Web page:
|Fig. 1: Diagram of Nuclear Reactor within SSNs. (Source: Wikimedia Commons)|
Unlike conventional diesel-electric submarines, SSNs use nuclear reactors to provide the energy necessary to propel the vehicle through the water. USA SSNs use enriched uranium to fuel the reactors, creating large quantities of heat through nuclear fission.  A pressurized light water system pumps water through chambers in the reactor, where energy from the nuclear fission heats the liquid until it becomes pressurized steam. This steam turns a turbine which is connected to the gearbox and shaft of the propellers, rotating them and thus providing thrust. To prevent radiation exposure for the crew, the nuclear and water pressure portion of the system is housed in a shielded radioactive compartment, while the turbine and drive shaft are in a separate housing, as shown in Fig. 1. 
The major difference between diesel-electric and nuclear submarines are their resource requirements. Diesel-electric runs on a combination of lead-acid batteries and diesel engines, which require the submarines to resurface periodically in order to charge the batteries and refuel.  Nuclear submarines, however, run exclusively on the uranium stored on the vessel, therefore giving them an unlimited capacity to stay underwater. Surfacing is when submarines are most vulnerable, therefore minimizing this time is important to survival.
Furthermore, agility and the ability to take evasive action is a crucial requirement for submarines. Speeds of 25-30 knots are imperative for Naval evasion and combat, however the diesel-electric submarines were limited to 1 hour of operation under these conditions before needing to resurface.  Nuclear submarines can achieve high speeds with endurance, able to travel across the globe at such speeds without ever having to surface.
Nuclear submarines on average have reactors that can survive up to a 33-year lifespan, however newer SSNs in production are pushing these limits to 40-years.  The result of this is that crewmen and naval officers are below the surface for very long periods of time without ever surfacing. General rotations last for 3 months between on-land positions and at-sea crew, where the normal life patterns of on-land are replaced by fragmented, 18 hour, shift oriented sleep cycles at-sea.  Research done on the working and lifestyle conditions of SSNs concluded that although there is a lack of natural sunlight and fresh air, the working time, sleep quality, and sleep amount are comparable to on-land conditions.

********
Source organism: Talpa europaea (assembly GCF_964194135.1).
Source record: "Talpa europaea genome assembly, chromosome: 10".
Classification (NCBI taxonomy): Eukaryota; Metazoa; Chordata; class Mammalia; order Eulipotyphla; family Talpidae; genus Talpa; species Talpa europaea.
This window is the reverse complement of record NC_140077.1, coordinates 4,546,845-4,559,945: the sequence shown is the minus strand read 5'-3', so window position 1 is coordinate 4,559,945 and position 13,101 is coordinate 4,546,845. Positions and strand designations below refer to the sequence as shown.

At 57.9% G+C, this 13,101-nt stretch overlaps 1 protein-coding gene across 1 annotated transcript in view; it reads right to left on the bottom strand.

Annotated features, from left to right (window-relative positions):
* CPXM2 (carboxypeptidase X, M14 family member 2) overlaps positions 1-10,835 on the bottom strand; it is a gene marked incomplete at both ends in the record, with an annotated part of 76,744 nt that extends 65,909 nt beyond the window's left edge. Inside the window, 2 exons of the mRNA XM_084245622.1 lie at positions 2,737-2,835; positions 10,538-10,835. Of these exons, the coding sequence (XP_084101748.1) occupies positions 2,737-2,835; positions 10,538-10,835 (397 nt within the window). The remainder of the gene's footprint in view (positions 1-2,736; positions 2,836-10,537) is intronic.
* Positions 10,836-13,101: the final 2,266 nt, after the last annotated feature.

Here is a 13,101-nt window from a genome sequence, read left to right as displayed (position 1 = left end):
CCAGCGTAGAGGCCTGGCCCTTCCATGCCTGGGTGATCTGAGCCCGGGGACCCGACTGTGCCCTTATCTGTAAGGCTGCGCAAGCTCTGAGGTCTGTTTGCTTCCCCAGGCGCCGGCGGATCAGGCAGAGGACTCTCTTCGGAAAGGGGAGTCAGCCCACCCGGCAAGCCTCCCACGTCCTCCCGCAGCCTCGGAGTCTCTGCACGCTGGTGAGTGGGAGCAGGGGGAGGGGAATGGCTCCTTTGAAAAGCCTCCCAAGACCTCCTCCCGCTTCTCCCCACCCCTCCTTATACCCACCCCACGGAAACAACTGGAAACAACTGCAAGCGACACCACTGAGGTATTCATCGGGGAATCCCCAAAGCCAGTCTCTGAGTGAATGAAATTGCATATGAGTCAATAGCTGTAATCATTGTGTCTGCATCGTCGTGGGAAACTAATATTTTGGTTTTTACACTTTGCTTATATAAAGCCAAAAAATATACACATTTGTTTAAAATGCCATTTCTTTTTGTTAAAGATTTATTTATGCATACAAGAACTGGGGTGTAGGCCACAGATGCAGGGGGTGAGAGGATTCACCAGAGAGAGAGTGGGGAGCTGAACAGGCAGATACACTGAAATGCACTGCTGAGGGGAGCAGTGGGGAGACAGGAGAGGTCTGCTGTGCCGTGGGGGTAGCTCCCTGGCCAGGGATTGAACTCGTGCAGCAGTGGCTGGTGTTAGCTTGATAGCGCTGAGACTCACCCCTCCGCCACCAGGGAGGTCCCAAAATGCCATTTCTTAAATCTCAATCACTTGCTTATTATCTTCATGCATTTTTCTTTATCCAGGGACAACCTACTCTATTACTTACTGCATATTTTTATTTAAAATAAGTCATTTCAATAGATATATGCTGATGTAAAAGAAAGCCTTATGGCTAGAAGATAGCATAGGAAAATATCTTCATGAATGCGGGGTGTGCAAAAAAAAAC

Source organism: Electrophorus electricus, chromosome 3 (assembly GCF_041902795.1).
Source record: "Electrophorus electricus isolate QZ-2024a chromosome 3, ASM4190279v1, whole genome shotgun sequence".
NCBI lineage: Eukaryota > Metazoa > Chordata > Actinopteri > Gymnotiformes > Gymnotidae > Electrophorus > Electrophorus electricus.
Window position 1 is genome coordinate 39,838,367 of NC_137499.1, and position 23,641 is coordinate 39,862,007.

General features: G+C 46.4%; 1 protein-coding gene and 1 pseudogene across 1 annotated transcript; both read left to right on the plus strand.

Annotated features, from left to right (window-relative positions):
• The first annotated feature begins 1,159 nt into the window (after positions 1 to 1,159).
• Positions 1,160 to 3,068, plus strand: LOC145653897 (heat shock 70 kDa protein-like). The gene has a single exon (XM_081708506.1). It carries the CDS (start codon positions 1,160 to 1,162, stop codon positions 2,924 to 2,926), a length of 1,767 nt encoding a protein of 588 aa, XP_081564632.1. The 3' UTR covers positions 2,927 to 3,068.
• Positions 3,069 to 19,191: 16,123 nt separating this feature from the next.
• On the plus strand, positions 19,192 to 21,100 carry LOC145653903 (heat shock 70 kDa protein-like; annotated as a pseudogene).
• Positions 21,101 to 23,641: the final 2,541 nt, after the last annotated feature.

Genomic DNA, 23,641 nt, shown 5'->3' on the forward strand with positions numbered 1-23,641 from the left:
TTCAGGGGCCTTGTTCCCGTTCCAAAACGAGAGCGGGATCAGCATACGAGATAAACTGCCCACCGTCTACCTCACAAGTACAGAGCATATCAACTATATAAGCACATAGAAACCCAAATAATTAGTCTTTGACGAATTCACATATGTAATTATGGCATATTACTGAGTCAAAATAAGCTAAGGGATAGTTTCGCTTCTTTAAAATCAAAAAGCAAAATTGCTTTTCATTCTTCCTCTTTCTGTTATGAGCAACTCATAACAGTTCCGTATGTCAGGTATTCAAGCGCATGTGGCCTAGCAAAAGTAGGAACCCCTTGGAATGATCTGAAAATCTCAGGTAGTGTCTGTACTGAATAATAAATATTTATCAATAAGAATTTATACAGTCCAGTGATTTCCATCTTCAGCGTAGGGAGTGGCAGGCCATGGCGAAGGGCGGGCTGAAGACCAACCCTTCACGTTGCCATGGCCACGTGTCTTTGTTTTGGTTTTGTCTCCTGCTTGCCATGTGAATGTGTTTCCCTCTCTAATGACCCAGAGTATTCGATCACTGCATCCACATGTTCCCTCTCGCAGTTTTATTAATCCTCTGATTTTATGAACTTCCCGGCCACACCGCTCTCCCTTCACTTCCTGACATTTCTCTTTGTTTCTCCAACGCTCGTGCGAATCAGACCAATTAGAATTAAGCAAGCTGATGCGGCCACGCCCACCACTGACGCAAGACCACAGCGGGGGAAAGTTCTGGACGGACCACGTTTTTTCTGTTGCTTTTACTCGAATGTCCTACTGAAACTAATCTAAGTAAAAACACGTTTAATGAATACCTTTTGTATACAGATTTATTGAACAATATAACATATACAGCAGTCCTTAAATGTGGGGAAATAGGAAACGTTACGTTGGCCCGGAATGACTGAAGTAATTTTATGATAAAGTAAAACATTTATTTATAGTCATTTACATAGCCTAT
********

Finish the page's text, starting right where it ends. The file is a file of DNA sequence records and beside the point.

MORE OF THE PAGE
The problems for crew arise not from the obvious assumption, radioactive exposure, but rather atmospheric quality. Due to the effectiveness of the shielded compartment and the lack of an in-depth study, there is little concern about the adverse health effects of living with close exposure to a nuclear reactor. The biggest problem is the air, specifically the breaching of maximum contaminant levels for contaminants such as mercury, carbon monoxide, and 86 others.  The closed- environment of the submarine prevents contaminants from escaping the local atmosphere, increasing carcinogenic exposure for crewmen. This problem can be directly associated to the ability of SSNs to remain underwater, which prevents the circulation system from disposing the contaminants out of the vessel. 
The problem of air quality is just one of the concerns researchers have about SSNs due to the nuclear reactors' capabilities and properties. Specifically, the two endpoints on the life cycle of a nuclear submarine, the construction and disposal, pose threats towards humans due to radioactivity. In terms of construction, the largest problem arising is the significant increase in cancer mortalities amongst ship workers.  In New Hampshire, Maine, there was a large spike in leukemia-related deaths over the period of 18 years by workers on nuclear submarine components, while other workers not exposed to the nuclear work experienced zero increase in cancer-related deaths.  This data, acquired from a study done by Boston University, found that across the nation at similar working facilities, workers in the nuclear sector were seen to have a greater proportion of cancer-related ailments.
In terms of disposal, the concern of proper containment of radiation is becoming more common as the fleet of SSNs continues to expand. The US Navy alone operates 73 nuclear submarines, all of which have a finite lifespan.  What this means is that whether they are destroyed during battle or retired out of duty, they eventually end somewhere to decompose. This poses a huge problem, as there lacks regulation on disposal requirements, which can lead to radioactive waste leaks.  Furthermore, nuclear decay lasts for thousands of years, which evolves the problem into a very long term ailment for the environment.
Overall, these benefits and problems associated with nuclear submarines constructs the question of whether nuclear reactors are favorable for long term societal benefit. Do the benefits of unlimited submersion and maneuverability surpass the costs and concerns of crew and worker health?
© Charles Skolds. The author grants permission to copy, distribute and display this work in unaltered form, with attribution to the author, for noncommercial purposes only. All other rights, including commercial rights, are reserved to the author.
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